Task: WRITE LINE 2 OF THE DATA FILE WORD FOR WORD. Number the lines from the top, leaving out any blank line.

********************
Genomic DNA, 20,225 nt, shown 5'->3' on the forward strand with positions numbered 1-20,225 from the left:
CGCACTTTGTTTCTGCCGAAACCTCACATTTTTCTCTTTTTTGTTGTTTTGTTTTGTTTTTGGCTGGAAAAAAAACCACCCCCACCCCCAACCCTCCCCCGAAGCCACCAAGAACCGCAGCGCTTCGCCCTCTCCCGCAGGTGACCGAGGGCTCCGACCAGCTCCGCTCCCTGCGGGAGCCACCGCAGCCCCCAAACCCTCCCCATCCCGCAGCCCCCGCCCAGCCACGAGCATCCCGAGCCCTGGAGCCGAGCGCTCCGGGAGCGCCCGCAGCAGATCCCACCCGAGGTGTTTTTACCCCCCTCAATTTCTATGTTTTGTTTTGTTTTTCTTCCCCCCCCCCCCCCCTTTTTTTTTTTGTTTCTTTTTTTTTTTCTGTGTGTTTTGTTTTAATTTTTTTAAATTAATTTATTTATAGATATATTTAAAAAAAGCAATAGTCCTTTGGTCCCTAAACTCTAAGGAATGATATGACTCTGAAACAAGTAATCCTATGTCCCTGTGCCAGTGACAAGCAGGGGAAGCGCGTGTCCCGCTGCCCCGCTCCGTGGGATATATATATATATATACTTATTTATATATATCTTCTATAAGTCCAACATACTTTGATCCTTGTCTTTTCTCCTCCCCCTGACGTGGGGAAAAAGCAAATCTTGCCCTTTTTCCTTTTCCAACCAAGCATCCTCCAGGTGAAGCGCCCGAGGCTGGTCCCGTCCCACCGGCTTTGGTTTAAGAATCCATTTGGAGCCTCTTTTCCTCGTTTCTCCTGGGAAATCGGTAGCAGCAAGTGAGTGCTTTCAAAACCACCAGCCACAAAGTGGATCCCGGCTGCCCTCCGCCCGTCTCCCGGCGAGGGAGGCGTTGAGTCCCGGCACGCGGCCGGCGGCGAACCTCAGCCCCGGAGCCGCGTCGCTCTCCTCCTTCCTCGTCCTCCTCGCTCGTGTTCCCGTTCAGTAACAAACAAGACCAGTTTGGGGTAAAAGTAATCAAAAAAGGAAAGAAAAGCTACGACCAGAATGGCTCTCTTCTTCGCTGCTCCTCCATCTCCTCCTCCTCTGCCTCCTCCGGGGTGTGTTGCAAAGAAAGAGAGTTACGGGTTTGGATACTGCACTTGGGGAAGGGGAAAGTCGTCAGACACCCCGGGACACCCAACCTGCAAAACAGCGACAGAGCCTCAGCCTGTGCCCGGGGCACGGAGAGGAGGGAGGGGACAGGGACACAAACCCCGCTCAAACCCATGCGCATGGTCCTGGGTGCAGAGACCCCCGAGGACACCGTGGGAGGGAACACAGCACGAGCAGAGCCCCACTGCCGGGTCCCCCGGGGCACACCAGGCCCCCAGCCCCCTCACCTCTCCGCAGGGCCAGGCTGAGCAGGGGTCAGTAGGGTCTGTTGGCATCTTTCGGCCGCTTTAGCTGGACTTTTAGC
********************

CGCACTTTGTTTCTGCCGAAACCTCACATTTTTCTCTTTTTTGTTGTTTTGTTTTGTTTTTGGCTGGAAAAAAAACCACCCCCACCCCCAACCCTCCCCCGAAGCCACCAAGAACCGCAGCGCTTCGCCCTCTCCCGCAGGTGACCGAGGGCTCCGACCAGCTCCGCTCCCTGCGGGAGCCACCGCAGCCCCCAAACCCTCCCCATCCCGCAGCCCCCGCCCAGCCACGAGCATCCCGAGCCCTGGAGCCGAGCGCTCCGGGAGCGCCCGCAGCAGATCCCACCCGAGGTGTTTTTACCCCCCTCAATTTCTATGTTTTGTTTTGTTTTTCTTCCCCCCCCCCCCCCCTTTTTTTTTTTGTTTCTTTTTTTTTTTCTGTGTGTTTTGTTTTAATTTTTTTAAATTAATTTATTTATAGATATATTTAAAAAAAGCAATAGTCCTTTGGTCCCTAAACTCTAAGGAATGATATGACTCTGAAACAAGTAATCCTATGTCCCTGTGCCAGTGACAAGCAGGGGAAGCGCGTGTCCCGCTGCCCCGCTCCGTGGGATATATATATATATATACTTATTTATATATATCTTCTATAAGTCCAACATACTTTGATCCTTGTCTTTTCTCCTCCCCCTGACGTGGGGAAAAAGCAAATCTTGCCCTTTTTCCTTTTCCAACCAAGCATCCTCCAGGTGAAGCGCCCGAGGCTGGTCCCGTCCCACCGGCTTTGGTTTAAGAATCCATTTGGAGCCTCTTTTCCTCGTTTCTCCTGGGAAATCGGTAGCAGCAAGTGAGTGCTTTCAAAACCACCAGCCACAAAGTGGATCCCGGCTGCCCTCCGCCCGTCTCCCGGCGAGGGAGGCGTTGAGTCCCGGCACGCGGCCGGCGGCGAACCTCAGCCCCGGAGCCGCGTCGCTCTCCTCCTTCCTCGTCCTCCTCGCTCGTGTTCCCGTTCAGTAACAAACAAGACCAGTTTGGGGTAAAAGTAATCAAAAAAGGAAAGAAAAGCTACGACCAGAATGGCTCTCTTCTTCGCTGCTCCTCCATCTCCTCCTCCTCTGCCTCCTCCGGGGTGTGTTGCAAAGAAAGAGAGTTACGGGTTTGGATACTGCACTTGGGGAAGGGGAAAGTCGTCAGACACCCCGGGACACCCAACCTGCAAAACAGCGACAGAGCCTCAGCCTGTGCCCGGGGCACGGAGAGGAGGGAGGGGACAGGGACACAAACCCCGCTCAAACCCATGCGCATGGTCCTGGGTGCAGAGACCCCCGAGGACACCGTGGGAGGGAACACAGCACGAGCAGAGCCCCACTGCCGGGTCCCCCGGGGCACACCAGGCCCCCAGCCCCCTCACCTCTCCGCAGGGCCAGGCTGAGCAGGGGTCAGTAGGGTCTGTTGGCATCTTTCGGCCGCTTTAGCTGGACTTTTAGC